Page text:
The Princeton Tec Apex Pro gives you consistent light, strong durability, and hardcore adventure versatility.
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I've only used this headlamp a handful of times at this point (3-5 times no more than an hour each time, same batteries) and kept the intensity and the lower level as that was plenty of light. I've not yet felt the pain of buying new expensive batteries, but I understand rechargeables are a great alternative. Simply put, no complaints. You get what you think you are getting; a bright, reliable, bright! headlamp.
, no fear of walking the dog late in coyote territory. Only drawbacks I find are the cr-123 batteries which do not come cheap and second, they do not last as long as the manufacture claims. I must submit that I have never officially timed the battery life empirically, but after years of using a wide array of different lamps intrinsically I intuitively sense this to be the case.
The lith batteries may be experiencing performance degradation due to storage or exposure to cold that limits their effective life.
Overall this is a great headlamp in the 5 years I've owned it. However this will be the 2nd time I will be returning the headlamp back to P.T. for a replacement. A plastic piece broke off on the swivel hinge. I am happy it comes with a lifetime warranty.
- Gender: Male
- Familiarity: I've used it several times
This headlamp easily beats out any competition I have ever encountered from anyone using a headlamp. The thing emits a powerful beam of light equivalent to staring at the surface of the sun, and one night while on a trad climb in Red River Gorge, it served me faithfully and provided an inordinately large amount of light for my whole group (4 guys plus packs) while climbing almost until midnight. Given the positives, there are also the negatives, albeit not (at least in my opinion) salient enough to deprecate my feelings about the lamp: 1) the battery pack can be a bit bulky whenever you're in a space where head room is at a premium, and it can become a bit heavy after a while, but just slip it off enough to relax the band for a few minutes and you can throw it back on, no problem; 2) it does NOT use AA or AAA batteries; instead it uses cr-123 batteries which can make or break your bank depending on where you buy them and in what quantity. Personally, I just bought some rechargeable ones from cr123batteries.com, so I can avoid buying many of them, given I am only going to be gone for a few days max. However, the web has distributors and purveyors where the batteries can be obtained in relatively bulk quantities for drastically cheaper than you will find buying them in smaller packs or when out on a trail. Overall though, I wouldn't trade it simply because of the amount of light that it is capable of putting out,and the ease with which it illuminates pitch black wilderness.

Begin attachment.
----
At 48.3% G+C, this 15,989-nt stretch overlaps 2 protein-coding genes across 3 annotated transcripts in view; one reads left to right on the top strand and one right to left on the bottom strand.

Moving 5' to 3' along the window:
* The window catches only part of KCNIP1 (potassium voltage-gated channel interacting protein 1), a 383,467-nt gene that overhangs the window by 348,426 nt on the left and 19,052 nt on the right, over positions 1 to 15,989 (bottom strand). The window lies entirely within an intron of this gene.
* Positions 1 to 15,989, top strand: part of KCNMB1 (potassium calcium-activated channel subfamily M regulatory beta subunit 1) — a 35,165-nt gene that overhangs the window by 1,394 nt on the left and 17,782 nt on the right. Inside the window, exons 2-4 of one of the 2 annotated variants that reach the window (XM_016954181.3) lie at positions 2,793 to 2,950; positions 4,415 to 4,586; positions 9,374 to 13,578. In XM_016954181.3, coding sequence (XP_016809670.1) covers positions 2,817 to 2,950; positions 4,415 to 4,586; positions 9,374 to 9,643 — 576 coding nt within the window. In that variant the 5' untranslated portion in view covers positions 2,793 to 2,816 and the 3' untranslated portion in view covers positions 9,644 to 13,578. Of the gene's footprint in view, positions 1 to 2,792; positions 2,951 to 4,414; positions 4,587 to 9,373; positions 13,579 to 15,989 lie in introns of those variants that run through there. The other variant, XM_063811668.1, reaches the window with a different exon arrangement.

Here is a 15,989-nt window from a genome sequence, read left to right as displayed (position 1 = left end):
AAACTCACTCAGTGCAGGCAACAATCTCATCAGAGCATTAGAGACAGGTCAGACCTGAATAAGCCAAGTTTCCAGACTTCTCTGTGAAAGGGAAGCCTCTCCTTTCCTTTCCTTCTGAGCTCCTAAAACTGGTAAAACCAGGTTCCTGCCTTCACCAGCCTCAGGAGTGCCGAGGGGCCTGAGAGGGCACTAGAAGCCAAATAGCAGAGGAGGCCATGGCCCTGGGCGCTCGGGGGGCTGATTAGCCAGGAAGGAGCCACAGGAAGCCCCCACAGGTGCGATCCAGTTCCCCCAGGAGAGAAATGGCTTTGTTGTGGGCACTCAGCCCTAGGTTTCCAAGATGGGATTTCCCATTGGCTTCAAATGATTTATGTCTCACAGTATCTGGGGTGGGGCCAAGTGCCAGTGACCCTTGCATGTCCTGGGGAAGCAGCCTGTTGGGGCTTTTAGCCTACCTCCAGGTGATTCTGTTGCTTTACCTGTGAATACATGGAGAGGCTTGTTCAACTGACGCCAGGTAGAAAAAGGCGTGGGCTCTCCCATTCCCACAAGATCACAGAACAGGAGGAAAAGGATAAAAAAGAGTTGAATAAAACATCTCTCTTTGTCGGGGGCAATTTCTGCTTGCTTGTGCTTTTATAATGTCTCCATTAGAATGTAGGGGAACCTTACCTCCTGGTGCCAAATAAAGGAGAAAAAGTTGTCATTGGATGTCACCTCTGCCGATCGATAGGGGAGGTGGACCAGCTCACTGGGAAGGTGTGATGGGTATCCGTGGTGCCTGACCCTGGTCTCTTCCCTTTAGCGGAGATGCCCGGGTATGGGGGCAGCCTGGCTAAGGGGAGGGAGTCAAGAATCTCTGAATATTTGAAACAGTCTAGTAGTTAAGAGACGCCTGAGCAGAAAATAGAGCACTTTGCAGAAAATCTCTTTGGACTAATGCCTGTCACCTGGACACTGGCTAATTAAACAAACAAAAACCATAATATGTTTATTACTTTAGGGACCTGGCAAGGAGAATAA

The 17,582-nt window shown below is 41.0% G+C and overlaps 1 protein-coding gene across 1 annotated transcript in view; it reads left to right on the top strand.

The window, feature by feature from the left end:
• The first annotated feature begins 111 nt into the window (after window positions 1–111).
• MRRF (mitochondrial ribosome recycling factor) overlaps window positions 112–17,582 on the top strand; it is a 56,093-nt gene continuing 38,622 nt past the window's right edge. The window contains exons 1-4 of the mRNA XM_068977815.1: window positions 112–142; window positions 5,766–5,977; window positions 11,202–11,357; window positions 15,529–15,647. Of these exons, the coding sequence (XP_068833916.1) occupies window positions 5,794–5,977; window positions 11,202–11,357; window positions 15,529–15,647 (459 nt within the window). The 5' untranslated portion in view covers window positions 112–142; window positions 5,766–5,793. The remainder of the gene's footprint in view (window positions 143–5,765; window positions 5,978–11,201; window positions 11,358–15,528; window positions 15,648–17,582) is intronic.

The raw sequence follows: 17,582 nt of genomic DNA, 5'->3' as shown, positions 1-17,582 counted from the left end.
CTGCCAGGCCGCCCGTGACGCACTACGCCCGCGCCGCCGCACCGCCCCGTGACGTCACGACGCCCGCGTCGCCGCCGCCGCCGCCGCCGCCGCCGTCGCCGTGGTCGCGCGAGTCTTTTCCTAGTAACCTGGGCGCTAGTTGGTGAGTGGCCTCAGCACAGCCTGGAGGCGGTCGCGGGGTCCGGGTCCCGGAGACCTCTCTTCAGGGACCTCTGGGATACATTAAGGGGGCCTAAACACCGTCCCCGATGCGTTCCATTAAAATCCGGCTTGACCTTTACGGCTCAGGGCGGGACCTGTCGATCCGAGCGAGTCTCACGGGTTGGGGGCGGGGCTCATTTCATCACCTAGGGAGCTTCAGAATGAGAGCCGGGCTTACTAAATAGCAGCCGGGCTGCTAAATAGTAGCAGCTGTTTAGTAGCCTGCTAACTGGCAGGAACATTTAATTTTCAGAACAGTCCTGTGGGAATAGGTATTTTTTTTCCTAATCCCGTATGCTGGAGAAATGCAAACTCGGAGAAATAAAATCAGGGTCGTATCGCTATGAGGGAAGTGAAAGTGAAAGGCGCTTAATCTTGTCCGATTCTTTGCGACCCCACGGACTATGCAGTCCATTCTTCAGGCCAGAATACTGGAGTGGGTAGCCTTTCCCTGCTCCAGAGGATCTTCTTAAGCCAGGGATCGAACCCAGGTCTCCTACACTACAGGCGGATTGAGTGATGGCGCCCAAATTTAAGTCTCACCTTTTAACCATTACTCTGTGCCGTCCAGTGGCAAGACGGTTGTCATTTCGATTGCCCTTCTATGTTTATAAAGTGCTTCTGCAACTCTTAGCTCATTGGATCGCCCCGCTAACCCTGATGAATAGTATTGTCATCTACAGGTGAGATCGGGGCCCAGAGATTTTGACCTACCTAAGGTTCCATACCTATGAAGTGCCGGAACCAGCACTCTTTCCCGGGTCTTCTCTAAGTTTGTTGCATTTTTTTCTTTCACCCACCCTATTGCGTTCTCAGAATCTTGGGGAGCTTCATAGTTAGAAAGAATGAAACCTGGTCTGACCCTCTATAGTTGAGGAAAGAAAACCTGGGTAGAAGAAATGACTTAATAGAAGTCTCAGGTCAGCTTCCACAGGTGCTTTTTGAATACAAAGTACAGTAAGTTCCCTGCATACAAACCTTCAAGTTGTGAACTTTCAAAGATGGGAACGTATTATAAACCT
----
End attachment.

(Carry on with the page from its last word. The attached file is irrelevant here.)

PTEC designs, engineers, manufactures and assembles our own products at our facilities in the great state of New Jersey, USA. The technology and products have evolved since we started in 1975. This is what the process looks like today.
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My friend asked me to come with him (aka have another guy just incase a sticky situation arose) on a whitewater rafting trip with his wife and her 2 female friends. The water level was low, there were lots of non-moving flatwater, and we had a ton of mileage to cover to make the campground before nightfall as planned. The campground was a small clearing where the cliffs broke and overshooting it would mean trouble. The girls were more interested in lounging in the sun than paddling which left me to awkwardly guide a whitewater raft by myself. We got caught in the moonless night and between trying to navigate shallow rocky sections and constantly pulling the raft off rock, this light was the only one out of 5 with enough throw to navigate a course down the river and desperately find the campground. The light output and waterproofing was everything I needed to get out of this hairy situation.
I've also used this whitewater kayaking in class 3 rapids at night. The waterproofing and tough body making rolling with this a non-issue.
The new model is 200 lumens and although my 130 lumen apex works just fine, I'm going to buy it anyway.
On a sidenote... I had to buy a headlamp with less output for getting around the campsite, hiking, and my favorite night climbing. This light is just too bright for those applications. It works for hiking, but you really don't need that much light, and a lamp with less power and longer life means less batteries = less weight.
P.S - anyone know what led/driver they're using in the 130 & 200 lumen models? I was thinking about switching out my 130 for a more powerful one. Not that its feasible, but imagine running a Luminus CST-90 in it (2700 lumens, 700m throw, 13.5 Amp max drive)!
I purchased this headlamp specifically because it uses CR123 batteries which meant that I can share the same power as my Steripen Adventure handheld UV water sanitizer. Having to only bring one type of battery on expedition really simplifies things.